Deck Primer: Modern Titanshift

While we have been enjoying sharing sideboard guides with our readers, today we are switching gears. Sideboarding is of course very difficult but it can be even more daunting to pick up a deck in the first place. This article will be an introduction to Titanshift in Modern. It is one of the decks that we predicted to break through in the wake of the KCI ban and now we want to show you how it works.

Introduction

Dear Timmy, if you are reading this primer you might already be in love with the Molten Pinnacle or may be trying to understand why people find it so hot. The beating heart of our beloved deck is Valakut, the Molten Pinnacle and it’s whole architecture revolves around exploiting it. Valakut is what we call a big mana deck, and as Timmys, we are not the kind of people interested in playing small spells that won’t have much of an impact. Anything with a converted mana cost of three and less is a tool for us. We like big stuff; there is nothing more satisfying than casting a Primeval Titan  on Turn 4 while looking at the desperate face of your opponent. If you don’t know it already, the idea behind Valakut decks is to ramp early so you can cast your finishers sooner. By using Search for Tomorrow or Farseek you can reach six or seven lands by Turn 4. Then when you cast Primeval Titan you fetch more lands and deal lots of damage if you control an active Valakut. Casting Prime Time can threaten lethal the following turn with a titanic attack. If you have seven or more lands, you can cast Scapeshift and deal 18+ damage. An example of a typical list would be this one from a recent Modern Challenge:

Decklist
screen-shot-2019-02-05-at-10.26.50-pm.png

How to Mulligan
You should have some acceleration to reach you end game faster. However, you may already know that in some matchups it’s more important to be able to first stabilize. Trying to do so might force you to keep some hands without acceleration but interactions/sideboard cards. Make sure to know what role you should have in different matchups. As a rule of thumb you can always assume you will need to take the control seat vs decks faster than you and adopt an aggressive game plan when facing slower decks. I would never keep a one lander unless I have an untapped green source with multiple Search for Tommrows, on the draw with a Scry; if you are at seven with one land there are plenty of stronger six cards hands. We need to reach a critical mass of lands and while our first mulligan is usually not harmful we need still need at least 8 cards to combo; Scapeshift and seven lands. Consider mulliganing aggressively when you are facing a deck that can kill you before Turn 3 or 4, such as Storm, against which you must have interaction. You must also know that you are playing a dangerous game. You may not find interaction in the next hand. May the odds be ever in your favor.

How to Shift
The basic math for Scapeshift is simple. If you want to maximize the amount of damage, you will take six mountains plus the maximum number of Valakuts. If some are already in play, keep them and add more mountains if possible.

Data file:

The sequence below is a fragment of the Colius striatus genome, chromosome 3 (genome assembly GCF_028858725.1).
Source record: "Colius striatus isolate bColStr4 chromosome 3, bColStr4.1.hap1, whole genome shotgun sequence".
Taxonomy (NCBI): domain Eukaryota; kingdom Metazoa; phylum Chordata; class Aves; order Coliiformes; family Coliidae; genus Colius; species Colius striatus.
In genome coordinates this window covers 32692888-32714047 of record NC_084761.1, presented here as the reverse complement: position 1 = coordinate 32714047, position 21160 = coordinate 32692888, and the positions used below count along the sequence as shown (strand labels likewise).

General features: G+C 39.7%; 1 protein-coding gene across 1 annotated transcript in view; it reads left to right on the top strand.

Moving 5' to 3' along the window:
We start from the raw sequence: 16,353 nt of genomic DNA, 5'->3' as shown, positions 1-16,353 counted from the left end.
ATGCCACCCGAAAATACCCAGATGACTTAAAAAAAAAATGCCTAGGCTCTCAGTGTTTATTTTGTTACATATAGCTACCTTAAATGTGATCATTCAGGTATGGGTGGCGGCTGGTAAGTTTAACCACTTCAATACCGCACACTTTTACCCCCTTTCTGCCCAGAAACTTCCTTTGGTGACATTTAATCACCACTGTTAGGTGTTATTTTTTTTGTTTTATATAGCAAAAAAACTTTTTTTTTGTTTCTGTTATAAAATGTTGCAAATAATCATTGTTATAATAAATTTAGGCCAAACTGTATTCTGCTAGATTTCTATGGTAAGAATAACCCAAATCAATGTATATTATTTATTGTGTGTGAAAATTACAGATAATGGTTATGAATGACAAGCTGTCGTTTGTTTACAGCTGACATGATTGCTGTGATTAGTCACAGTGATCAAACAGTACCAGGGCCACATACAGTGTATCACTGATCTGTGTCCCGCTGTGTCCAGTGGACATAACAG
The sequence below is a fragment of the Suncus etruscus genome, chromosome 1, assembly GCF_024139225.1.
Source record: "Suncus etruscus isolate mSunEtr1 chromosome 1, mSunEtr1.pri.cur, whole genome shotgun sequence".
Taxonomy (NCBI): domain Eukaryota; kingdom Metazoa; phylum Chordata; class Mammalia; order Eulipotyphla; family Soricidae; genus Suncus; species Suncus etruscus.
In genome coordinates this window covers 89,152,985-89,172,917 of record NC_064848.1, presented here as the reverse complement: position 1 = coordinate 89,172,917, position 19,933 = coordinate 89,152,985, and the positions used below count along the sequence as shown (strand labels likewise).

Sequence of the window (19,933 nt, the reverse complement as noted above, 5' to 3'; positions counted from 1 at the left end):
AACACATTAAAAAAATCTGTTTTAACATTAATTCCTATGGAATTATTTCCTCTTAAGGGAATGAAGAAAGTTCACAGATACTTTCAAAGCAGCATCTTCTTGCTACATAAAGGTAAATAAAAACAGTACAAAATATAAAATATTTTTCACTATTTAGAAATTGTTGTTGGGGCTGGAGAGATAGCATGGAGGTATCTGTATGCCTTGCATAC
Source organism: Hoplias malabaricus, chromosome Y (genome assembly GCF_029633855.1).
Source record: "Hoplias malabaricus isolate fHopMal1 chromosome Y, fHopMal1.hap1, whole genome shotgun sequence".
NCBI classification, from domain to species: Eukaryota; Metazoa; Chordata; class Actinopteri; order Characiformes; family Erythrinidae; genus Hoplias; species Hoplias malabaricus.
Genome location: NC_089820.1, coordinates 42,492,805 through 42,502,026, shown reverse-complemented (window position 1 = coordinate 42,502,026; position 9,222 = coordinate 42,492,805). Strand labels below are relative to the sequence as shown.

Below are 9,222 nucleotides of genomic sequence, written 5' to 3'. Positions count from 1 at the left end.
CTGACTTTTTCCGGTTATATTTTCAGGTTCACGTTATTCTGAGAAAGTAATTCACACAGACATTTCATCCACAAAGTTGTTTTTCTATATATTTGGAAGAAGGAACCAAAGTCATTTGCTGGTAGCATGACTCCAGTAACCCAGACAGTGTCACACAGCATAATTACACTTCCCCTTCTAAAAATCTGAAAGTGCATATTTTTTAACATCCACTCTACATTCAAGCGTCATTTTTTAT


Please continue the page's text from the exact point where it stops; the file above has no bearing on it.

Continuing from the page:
Valakut Math

Total lands

Mountains

Valakuts

Damage

7

6

1

18

8

7

1

21

8

6

2

36

9

8

1

24

9

7

2

42

9

6

3

54

10

9

1

27

10

8

2

48

10

7

3

63

10

6

4

72

Note that sometimes, if games are long, you will have to play with these numbers. Considering the number of mountains and Valakuts in play and in your library. For example, if I have ten Mountains in play, three Mountain and four Valakuts in the deck, the maximum amount of damage I can produce is 3 Mountains x 4 Valakuts x 3 Damage = 36. I will sacrifice seven lands, keeping at least three Mountains in play. So my three Mountains entering the field will see the others and trigger all four Valakuts three times. As everything in our deck will deal a multiple of three it sometimes help to think about the damage in number of triggers and not in actual numbers. I’m just focusing on “I need x trigger to win”.

It is possible for opponents to interact with Valakut triggers, not by removing Valakut itself but the Mountains. If they can reduce your number of Mountains to five or lower, all except one triggers will fizzle on resolution as the trigger from the Mountain they removed will still see the other five Mountains. You need to pay attention to theses cards:

Field of Ruin and Ghost Quarter- These will not significantly hinder the combo when you go off. You will just need to have one basic Mountain in your deck per land to keep the triggers.

Fulminator Mage- This one you are able to see coming so you simply need one more land before going off to keep your triggers.

Cryptic Command- Tricky players might let you resolve Scapeshift on seven lands and just bounce one Mountain to take away your triggers. This may put you in a weird spot if you have fetched or drawn too many Mountains in a long game.

Beast Within- This is not played that much but is similar to the above tricks so you should watch for it against Living End.

Wrap-Up
We hope that this article has given you a greater understanding of Titanshift. Whether playing with or against it, you must be mindful of how much damage a Scapeshift can inflict. However, we are not done with the deck. Tomorrow we will be back with a deck guide on a very interesting Naya build. Until then my friends.

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